Fitness NCO brings smiles to deployed Airmen

  • Published
  • By Senior Airman Melanie Holochwost
  • 332nd Air Expeditionary Wing Public Affairs
This NCO is always there. If you're feeling down, she will comfort you. If you're eating by yourself, she will sit by you, and, if you're looking to improve your fitness, she'll whip your body into shape. She is ... the ultimate wingman.

Meet Staff Sgt. Sokum Ouk, a 332nd Expeditionary Force Support Squadron fitness journeyman who is deployed from Langley Air Force Base, Va. Her positive attitude, energetic personality and kindness can naturally bring a smile to a person's face.

"My goal is to make at least one person a day smile," Ouk said. "If I can get 20 or 30 smiles, that's even better. I get my high off of seeing people happy."

Although her job is aimed at keeping Airmen in shape, Ouk said she's also focused on morale.

"Morale is so important at a deployed location because we don't have our families and friends to lean on," she said. "Here, we are each other's family. So, if I don't see you at the gym, I'll find you at the dining hall, recreation center or just walking around the base, and I will make you smile."

With this positive attitude and genuine care for others, it doesn't come as much of a surprise that she has won several awards. Most recently, she was named 'Airman of the Year' by the 633rd Force Support Squadron at Langley AFB.

Ouk is a superstar, according to Lt. Col. Sara Custer, the 332nd EFSS commander.

"She is helpful, friendly and always involved in making the base better," Custer said. "On top of that, she is a wonderful mentor to our junior Airmen because she understands them. She has blossomed into an extraordinary NCO, and I am blessed to have her as a member of my team."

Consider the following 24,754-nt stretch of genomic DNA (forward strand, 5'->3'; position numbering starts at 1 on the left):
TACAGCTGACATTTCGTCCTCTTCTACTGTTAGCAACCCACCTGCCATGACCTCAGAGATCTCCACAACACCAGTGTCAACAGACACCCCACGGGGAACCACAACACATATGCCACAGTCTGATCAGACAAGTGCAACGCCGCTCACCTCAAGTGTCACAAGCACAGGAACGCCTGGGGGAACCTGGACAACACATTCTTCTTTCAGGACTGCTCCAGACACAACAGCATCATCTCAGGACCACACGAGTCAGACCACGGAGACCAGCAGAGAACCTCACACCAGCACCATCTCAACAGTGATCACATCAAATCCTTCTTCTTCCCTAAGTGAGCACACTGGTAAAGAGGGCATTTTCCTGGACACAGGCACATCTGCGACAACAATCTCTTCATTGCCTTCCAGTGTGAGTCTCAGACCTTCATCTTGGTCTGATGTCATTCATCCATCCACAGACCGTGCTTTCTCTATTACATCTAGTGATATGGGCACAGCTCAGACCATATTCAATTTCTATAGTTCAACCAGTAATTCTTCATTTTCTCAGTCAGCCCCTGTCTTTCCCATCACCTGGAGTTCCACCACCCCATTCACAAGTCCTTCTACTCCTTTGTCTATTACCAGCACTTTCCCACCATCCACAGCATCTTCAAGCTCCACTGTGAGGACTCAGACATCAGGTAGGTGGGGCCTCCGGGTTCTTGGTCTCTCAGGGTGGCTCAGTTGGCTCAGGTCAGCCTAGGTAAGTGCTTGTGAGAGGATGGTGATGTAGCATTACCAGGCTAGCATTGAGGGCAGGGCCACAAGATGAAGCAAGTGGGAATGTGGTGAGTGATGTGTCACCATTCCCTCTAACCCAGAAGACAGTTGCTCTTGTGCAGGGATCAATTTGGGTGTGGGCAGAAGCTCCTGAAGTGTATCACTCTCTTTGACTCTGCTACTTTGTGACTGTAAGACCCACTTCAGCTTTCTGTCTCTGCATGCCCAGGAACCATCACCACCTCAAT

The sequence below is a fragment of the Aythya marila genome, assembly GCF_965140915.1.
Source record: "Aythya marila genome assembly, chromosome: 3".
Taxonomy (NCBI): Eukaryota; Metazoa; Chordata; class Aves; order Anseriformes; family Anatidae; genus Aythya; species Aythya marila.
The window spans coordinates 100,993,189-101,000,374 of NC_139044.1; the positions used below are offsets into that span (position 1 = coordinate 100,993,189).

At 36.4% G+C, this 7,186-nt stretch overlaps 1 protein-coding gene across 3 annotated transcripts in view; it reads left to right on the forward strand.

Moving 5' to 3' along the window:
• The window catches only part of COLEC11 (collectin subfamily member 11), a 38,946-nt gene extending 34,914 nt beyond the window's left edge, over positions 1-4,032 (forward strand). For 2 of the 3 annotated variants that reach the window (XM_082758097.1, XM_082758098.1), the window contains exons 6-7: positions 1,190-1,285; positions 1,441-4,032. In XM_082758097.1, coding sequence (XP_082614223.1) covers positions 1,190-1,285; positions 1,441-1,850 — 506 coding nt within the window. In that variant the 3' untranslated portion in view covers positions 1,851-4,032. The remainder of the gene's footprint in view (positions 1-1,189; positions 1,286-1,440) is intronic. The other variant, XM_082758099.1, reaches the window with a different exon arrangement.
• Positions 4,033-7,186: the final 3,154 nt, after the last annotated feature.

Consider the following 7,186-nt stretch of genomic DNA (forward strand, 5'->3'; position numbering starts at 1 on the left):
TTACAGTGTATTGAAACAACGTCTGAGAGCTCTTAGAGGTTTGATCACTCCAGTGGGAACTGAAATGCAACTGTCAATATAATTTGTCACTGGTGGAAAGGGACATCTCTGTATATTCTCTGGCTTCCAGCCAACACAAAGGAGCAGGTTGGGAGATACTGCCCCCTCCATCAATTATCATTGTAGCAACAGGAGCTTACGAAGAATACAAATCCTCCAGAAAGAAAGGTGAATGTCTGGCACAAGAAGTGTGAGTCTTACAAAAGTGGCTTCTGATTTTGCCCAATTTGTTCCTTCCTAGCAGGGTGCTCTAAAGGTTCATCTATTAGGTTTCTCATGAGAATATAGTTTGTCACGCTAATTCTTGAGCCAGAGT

Looking back on her career, Ouk said it hasn't always been a cup of tea.

"I've been in my fair share of trouble," she said. "At one point, I lost a stripe and had to spend 30 days in military confinement because I made a poor decision with my government travel card."

With the help of good leadership, Ouk said she was able to bounce back from her mistakes.

"I was very fortunate to have one or two people who didn't write me off as a bad Airman," she said. "They gave me good advice and time off when I really needed it. When I was ready, they gave me opportunities to shine. Before I knew it, they were putting me in for awards."

Ouk said she uses this story to mentor others who have hit a rough patch in their careers.

"I want to be like the senior NCOs who helped me when I was in need," she said. "Without them, I wouldn't be the person I am today."